What is the Caste system?
Traditionally, Indian society is organised by caste (or varna), a system thought to have been introduced some 3,000 years ago by Aryan invaders. You are born into a particular caste. Caste determines your position and function in society – in other words your occupation, your social class and your political power (or powerlessness). So a particular job is done by people from a particular caste. The caste system is very hierarchical. No-one can change their caste. Marriage is often restricted within a caste, so it is frowned upon to marry outside your caste. Within each caste there are many subcastes (or jatis) – even more tightly defined social groups defined by birth, marriage and occupation. The higher your caste, the more privileges and benefits; the lower your caste, the more menial your work and status. If you fall outside the caste system you are considered less than human.
The four main castes traditionally are believed to have emerged from the body of the god Brahma:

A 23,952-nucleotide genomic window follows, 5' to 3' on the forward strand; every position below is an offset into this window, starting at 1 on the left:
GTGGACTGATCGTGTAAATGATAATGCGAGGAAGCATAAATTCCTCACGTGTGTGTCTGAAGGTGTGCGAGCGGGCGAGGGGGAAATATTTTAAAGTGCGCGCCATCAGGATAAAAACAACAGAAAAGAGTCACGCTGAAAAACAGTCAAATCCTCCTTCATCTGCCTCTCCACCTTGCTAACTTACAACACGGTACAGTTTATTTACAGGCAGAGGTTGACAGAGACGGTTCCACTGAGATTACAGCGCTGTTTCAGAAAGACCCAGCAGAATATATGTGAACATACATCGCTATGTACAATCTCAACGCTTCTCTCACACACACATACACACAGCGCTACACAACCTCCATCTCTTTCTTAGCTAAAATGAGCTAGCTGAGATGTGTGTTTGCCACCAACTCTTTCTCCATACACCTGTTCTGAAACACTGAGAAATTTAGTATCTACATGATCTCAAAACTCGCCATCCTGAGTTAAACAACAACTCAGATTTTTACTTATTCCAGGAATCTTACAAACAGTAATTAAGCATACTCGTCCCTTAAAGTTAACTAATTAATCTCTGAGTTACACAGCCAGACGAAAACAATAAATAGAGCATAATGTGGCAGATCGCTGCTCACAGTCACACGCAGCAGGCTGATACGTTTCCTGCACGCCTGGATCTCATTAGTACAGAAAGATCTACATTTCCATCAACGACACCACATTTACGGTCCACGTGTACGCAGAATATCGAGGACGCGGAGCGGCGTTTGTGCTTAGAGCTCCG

- Brahmins – the priests, believed to have emerged from Brahma’s mouth
- Kshatriyas – the warrior or ruling class who were made from Brahma’s arms
- Vaishyas – merchants or artisans who sprang from Brahma’s thighs
- Shudras – the unskilled labourers and servants who emerged from Brahma’s feet
The people groups – such as Dalits and the tribal people - who did not emerge from Brahma are viewed as subhuman, and are often treated as such.
The caste system came from the belief that there is an order in society, and that hierarchy is part of the natural order of things. But it is also rooted in the idea of ritual purity. Hence those who fall outside the caste system are considered impure or unclean, and unable to change their status. Dalits fall outside the caste system.
Although caste is strongly linked to the Hindu religion, it impacts the whole of society irrespective of religion. In India, caste pervades Islam, Buddhism, Sikhism and Christianity. It is a socio-religious phenomenon which is embedded in Indian culture, and although caste tends to have broken down to an extent in the cities, it is particularly strong in the rural areas where most of the population live.
[basis of discrimination]
The Indian constitution outlaws discrimination on the basis of caste, but it does not outlaw the caste system itself. As the basis for discrimination is still in place, it is little surprise that discrimination persists despite the law.
Those who suffer most are the Dalits – the ‘untouchables’ - who fall outside or below the caste system and as such are 'outcastes'. [Read more...]